Sleep Apnea Potentially Linked To

More Serious COVID-19 Symptoms

 

Quality sleep can be life-changing, and in some cases — life-saving.

Better sleep is linked to a stronger immune system, which means a greater ability to fight off viruses. With that in mind, a common sleep disorder could put those infected with COVID-19 at a “higher risk for critical illness,” a new study indicates.

“Obstructive sleep apnea, or OSA, is a very common sleep disorder, which actually impacts far more people than we once thought,” says Dr. Kevin Mangelson, DMD, who runs The Center for Sleep Apnea & TMJ in Salt Lake County. “Patients with obstructive sleep apnea briefly stop breathing – or have reduced airflow – often multiple times each night while they are asleep.”

The study, from researchers in Finland, found that OSA patients who also became infected with COVID-19 had a “five-fold higher risk of hospitalization” than those with COVID who do not suffer from obstructive sleep apnea.

“Not everyone with sleep apnea snores, but if you, your bed partner, or a loved one snores and they have been observed to have apneas (blocked breathing) while sleeping, or they feel that they rarely wake up feeling refreshed, a simple evaluation may be appropriate,” says Dr. Mangelson.

The risks of OSA are not limited to a higher chance for a more severe COVID-19 impact. OSA is also associated with issues like obesity, high blood pressure, heart disease, and diabetes.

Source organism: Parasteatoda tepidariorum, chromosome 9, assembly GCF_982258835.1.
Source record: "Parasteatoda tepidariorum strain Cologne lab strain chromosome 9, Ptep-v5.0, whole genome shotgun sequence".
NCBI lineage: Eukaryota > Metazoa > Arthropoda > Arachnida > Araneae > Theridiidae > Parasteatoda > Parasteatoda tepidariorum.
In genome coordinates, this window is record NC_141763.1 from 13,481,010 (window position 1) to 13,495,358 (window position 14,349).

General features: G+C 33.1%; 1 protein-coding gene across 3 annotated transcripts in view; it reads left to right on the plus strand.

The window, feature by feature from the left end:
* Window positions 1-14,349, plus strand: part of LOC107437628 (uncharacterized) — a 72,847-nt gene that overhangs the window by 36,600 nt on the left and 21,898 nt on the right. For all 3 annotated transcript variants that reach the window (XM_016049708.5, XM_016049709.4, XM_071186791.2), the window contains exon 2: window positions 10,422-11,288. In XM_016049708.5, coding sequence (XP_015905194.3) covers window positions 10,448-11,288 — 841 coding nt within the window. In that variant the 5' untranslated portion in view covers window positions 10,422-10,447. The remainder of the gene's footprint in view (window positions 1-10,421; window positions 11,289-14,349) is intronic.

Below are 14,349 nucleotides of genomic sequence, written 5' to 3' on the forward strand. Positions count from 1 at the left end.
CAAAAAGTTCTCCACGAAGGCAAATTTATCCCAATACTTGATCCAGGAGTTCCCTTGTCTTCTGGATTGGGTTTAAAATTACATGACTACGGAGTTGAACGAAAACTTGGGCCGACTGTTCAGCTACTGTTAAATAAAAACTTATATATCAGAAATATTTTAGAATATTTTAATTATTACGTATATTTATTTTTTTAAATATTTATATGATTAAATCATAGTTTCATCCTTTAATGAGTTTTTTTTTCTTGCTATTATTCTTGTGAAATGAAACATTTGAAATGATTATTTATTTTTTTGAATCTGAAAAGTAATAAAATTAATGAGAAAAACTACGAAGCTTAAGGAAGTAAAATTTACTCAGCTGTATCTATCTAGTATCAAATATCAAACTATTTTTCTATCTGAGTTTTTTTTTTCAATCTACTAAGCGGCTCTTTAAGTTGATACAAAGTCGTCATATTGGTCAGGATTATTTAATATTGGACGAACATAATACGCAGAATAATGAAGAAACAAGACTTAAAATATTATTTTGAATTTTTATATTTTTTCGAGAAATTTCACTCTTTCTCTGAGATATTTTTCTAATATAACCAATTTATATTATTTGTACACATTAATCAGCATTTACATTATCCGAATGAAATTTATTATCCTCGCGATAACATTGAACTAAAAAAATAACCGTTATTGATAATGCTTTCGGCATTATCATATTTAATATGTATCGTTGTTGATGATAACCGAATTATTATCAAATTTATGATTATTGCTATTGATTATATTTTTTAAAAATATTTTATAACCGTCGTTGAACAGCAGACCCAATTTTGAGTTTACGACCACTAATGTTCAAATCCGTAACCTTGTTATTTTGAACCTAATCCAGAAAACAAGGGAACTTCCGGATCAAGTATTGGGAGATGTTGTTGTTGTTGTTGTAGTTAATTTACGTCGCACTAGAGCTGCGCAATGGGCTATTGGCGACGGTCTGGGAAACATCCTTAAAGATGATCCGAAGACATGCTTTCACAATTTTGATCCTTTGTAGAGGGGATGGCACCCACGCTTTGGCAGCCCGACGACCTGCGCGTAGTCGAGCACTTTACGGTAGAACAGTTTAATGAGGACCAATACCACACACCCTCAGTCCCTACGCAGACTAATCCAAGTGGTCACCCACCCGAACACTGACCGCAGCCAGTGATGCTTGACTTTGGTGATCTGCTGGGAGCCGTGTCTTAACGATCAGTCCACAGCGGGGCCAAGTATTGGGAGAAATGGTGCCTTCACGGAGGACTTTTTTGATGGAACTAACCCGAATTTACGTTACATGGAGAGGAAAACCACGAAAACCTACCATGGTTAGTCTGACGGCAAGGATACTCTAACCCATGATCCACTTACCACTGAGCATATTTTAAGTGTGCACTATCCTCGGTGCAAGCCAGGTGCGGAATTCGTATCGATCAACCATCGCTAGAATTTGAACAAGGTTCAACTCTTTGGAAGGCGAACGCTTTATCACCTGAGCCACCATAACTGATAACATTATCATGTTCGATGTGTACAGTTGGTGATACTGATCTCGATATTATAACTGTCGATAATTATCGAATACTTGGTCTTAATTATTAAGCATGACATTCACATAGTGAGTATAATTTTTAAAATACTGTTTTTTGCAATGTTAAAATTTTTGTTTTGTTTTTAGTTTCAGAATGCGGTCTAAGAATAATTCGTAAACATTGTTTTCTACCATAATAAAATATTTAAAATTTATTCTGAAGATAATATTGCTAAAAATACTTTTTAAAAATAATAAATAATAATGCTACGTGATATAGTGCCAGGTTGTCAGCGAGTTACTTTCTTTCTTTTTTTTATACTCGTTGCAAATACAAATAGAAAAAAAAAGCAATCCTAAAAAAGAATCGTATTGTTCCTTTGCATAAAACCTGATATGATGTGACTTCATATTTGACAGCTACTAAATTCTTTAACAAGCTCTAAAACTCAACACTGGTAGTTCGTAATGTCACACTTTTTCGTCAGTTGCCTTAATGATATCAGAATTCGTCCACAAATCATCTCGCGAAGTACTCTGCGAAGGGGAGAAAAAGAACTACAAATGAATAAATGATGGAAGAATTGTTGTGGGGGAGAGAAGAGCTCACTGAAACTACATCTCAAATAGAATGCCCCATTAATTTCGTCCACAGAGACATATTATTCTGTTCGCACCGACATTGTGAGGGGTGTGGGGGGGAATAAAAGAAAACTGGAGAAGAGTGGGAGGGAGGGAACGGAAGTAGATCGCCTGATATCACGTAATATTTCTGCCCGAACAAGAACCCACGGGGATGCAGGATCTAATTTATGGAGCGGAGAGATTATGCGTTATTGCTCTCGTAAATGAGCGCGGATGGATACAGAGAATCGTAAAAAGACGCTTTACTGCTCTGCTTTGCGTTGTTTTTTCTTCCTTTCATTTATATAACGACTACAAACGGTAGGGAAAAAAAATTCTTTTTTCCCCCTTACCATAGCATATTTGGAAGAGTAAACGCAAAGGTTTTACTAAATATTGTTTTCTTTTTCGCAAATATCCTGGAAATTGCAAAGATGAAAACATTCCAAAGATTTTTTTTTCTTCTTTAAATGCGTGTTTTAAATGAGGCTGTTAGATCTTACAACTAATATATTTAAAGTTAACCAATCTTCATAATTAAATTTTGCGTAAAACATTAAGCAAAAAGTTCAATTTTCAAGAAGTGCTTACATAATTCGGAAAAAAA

Even if you don’t suffer from OSA, your sleep could be getting interrupted. If fact, chances are good you may be experiencing “coronasomnia.” The stress from the pandemic, changes in activities, an increase in teeth clenching and grinding during the day and while you sleep, even changes in your eating and drinking habits – all of these things can negatively impact sleep quality.

“Lack of sleep can have many repercussions,” says Dr. Mangelson. “Anything from depression to high blood pressure, to an increased risk of a heart attack or stroke — all of these can result from consistent lack of sleep. And, knowing that missing out on good sleep can make us more vulnerable to COVID-19 can lead to more worries and more insomnia – it’s a vicious cycle!”

Luckily, there are simple things you can do to help improve the quality of your sleep:

 

  • Covid ImmunityIf you snore or wake feeling unrested, talk to your doctor about a possible sleep evaluation.
  • Try to go to bed at the same time every night, give yourself enough time for sleep, and whenever possible get outside to have exposure to sunlight for at least 15-30 minutes a day.
  • Make sure your sleep environment is quiet, dark, and a comfortable temperature.

For those who suffer from sleep apnea – or think that they may – Dr. Mangelson and the doctors at The Center for Sleep Apnea & TMJ of Utah are available for in-office or telemedicine evaluations to get you started on your journey toward treatment.

Treating sleep apnea is a critical step for maintaining overall health, and it’s surprising to many to learn that treatment does not have to be limited to CPAP machines. The staff and doctors at The Center for Sleep Apnea & TMJ are here to answer all questions about the simple and effective alternatives to a CPAP — alternatives that are often covered by medical insurance!

Book your appointment by contacting us today!

 

Reference

Feuth T, Saaresranta T, Karlsson A, et al. Is sleep apnea a risk factor for Covid-19? findings from a retrospective cohort study. Sleep Med Dis Int J. Published online October 22, 2020.